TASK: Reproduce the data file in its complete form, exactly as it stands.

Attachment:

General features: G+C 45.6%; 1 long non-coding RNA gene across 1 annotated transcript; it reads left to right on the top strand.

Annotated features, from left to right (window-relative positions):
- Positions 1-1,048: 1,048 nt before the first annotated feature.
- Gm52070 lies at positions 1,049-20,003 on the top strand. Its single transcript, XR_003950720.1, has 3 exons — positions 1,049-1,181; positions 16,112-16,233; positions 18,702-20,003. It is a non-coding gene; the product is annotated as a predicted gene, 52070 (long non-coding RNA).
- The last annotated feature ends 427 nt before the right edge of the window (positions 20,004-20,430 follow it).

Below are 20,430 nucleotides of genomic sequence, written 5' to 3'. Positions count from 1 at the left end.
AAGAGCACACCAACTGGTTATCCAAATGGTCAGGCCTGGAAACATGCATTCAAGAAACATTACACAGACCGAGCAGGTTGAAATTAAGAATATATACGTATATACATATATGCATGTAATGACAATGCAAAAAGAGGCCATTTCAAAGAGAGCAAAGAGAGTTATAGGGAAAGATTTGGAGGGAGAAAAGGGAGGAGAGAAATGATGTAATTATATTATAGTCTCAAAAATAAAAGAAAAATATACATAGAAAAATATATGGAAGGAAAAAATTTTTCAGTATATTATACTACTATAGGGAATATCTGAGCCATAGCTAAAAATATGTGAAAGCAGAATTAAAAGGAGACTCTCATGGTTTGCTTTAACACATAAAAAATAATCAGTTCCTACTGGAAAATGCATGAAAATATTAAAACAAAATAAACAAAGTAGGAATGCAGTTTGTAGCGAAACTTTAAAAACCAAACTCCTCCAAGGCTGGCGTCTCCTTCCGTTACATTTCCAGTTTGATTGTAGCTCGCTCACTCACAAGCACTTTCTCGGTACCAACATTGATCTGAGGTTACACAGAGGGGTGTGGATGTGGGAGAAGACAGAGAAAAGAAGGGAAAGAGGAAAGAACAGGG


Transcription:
General features: G+C 45.6%; 1 long non-coding RNA gene across 1 annotated transcript; it reads left to right on the top strand.

Annotated features, from left to right (window-relative positions):
- Positions 1-1,048: 1,048 nt before the first annotated feature.
- Gm52070 lies at positions 1,049-20,003 on the top strand. Its single transcript, XR_003950720.1, has 3 exons — positions 1,049-1,181; positions 16,112-16,233; positions 18,702-20,003. It is a non-coding gene; the product is annotated as a predicted gene, 52070 (long non-coding RNA).
- The last annotated feature ends 427 nt before the right edge of the window (positions 20,004-20,430 follow it).

Below are 20,430 nucleotides of genomic sequence, written 5' to 3'. Positions count from 1 at the left end.
AAGAGCACACCAACTGGTTATCCAAATGGTCAGGCCTGGAAACATGCATTCAAGAAACATTACACAGACCGAGCAGGTTGAAATTAAGAATATATACGTATATACATATATGCATGTAATGACAATGCAAAAAGAGGCCATTTCAAAGAGAGCAAAGAGAGTTATAGGGAAAGATTTGGAGGGAGAAAAGGGAGGAGAGAAATGATGTAATTATATTATAGTCTCAAAAATAAAAGAAAAATATACATAGAAAAATATATGGAAGGAAAAAATTTTTCAGTATATTATACTACTATAGGGAATATCTGAGCCATAGCTAAAAATATGTGAAAGCAGAATTAAAAGGAGACTCTCATGGTTTGCTTTAACACATAAAAAATAATCAGTTCCTACTGGAAAATGCATGAAAATATTAAAACAAAATAAACAAAGTAGGAATGCAGTTTGTAGCGAAACTTTAAAAACCAAACTCCTCCAAGGCTGGCGTCTCCTTCCGTTACATTTCCAGTTTGATTGTAGCTCGCTCACTCACAAGCACTTTCTCGGTACCAACATTGATCTGAGGTTACACAGAGGGGTGTGGATGTGGGAGAAGACAGAGAAAAGAAGGGAAAGAGGAAAGAACAGGG